SANTA FE — Pueblo governors in New Mexico are calling for the removal of a top legislative staffer, Rachel Gudgel, over allegations that she made disparaging comments about Native Americans.
Gudgel is director of the Legislative Education Study Committee, overseeing staff members who analyze education policy and spending for New Mexico lawmakers.
In a letter to legislative leaders this week, Wilfred Herrera Jr., chairman of the All Pueblo Council of Governors, said Gudgel should be removed as director and that the results of an investigative report concerning her management should be released to the public.
What Gudgel said — and whether any allegations against her were substantiated — isn’t clear.
The Legislative Council Service last year denied a public records request from the Journal for the report.
The Santa Fe New Mexican reported this month that the investigation examined allegations that Gudgel had made disparaging remarks about Native Americans and complaints about her management style.
The findings of the investigation, Herrera said, should be released to the public.
“The public at large, including tribal communities, has a right to know the full story in order to fully restore trust within state and tribal relations,” said Herrera, governor of the Pueblo of Laguna.
Senate President Pro Tem Mimi Stewart, D-Albuquerque, said Friday that legislators who supervise Gudgel’s work authorized an investigation last year after an employee complaint.
Gudgel was later put on probation, Stewart said, and she and her staff worked with a management consultant.
Gudgel “was very professional and acknowledged her mistakes,” Stewart said, adding that she had “worked very hard on a daily basis to change her ways of relating to her staff. I think she’s been through a lot.”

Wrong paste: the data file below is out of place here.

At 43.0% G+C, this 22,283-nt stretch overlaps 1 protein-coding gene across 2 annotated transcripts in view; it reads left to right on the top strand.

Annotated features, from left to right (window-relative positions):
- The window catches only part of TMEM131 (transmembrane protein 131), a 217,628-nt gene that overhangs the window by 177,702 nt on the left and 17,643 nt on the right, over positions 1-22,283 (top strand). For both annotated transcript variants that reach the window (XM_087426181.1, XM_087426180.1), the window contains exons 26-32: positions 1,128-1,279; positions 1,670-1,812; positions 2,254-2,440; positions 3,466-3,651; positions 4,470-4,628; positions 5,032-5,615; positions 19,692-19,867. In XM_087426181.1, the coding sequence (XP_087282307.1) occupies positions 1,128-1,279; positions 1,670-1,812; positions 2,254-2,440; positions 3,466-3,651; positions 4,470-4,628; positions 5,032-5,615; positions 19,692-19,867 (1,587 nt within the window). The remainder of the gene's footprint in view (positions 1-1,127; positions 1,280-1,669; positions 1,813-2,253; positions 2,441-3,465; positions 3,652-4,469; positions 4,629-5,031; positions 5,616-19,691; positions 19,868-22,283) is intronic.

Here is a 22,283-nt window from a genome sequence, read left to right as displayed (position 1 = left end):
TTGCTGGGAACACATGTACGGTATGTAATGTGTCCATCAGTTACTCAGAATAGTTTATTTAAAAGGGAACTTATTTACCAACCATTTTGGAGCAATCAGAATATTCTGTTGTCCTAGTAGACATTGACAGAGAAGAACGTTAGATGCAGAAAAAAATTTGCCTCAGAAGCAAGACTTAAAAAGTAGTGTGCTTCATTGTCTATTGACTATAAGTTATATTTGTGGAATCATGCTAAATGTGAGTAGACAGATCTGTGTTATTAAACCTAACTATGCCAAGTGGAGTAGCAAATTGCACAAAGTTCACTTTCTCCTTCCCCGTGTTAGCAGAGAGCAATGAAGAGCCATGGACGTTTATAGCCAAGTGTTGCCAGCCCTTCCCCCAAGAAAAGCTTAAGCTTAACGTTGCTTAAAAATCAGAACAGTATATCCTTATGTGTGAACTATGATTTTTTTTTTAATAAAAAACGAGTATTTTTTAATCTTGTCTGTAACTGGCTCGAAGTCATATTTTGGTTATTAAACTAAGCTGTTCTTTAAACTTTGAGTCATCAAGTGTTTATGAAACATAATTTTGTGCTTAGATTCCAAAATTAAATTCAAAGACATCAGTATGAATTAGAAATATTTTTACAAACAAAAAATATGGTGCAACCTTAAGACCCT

Asked whether Gudgel had made racist comments, Stewart said: “There are a lot of phrases in our lexicon that everyone uses that we’re now learning are hurtful and can be thought of as disparaging, and all of us, myself included, we need to listen to the language we’re using.
“I don’t believe she ever meant any of those remarks to be disparaging.”
Gudgel has worked for the Legislative Education Study Committee — a 10-member panel of legislators — since 2015. Before that, she worked as principal analyst for the Legislative Finance Committee and as an attorney.
The LESC meets between legislative sessions to study education policy in New Mexico. Under Gudgel, staff members who work for the committee prepare reports, analyze legislation during the session and provide technical support to lawmakers.
In a written statement Friday, Gudgel asked for forgiveness and said she had worked for the inclusion and success of all students throughout her career and would continue to do so.
“I regret and am sorry for my isolated, insensitive comments,” Gudgel said. “My track record on being an advocate for the success of all New Mexico students and specifically Native American students — which includes more than 11 years as a legislative employee — stands on its own merits.”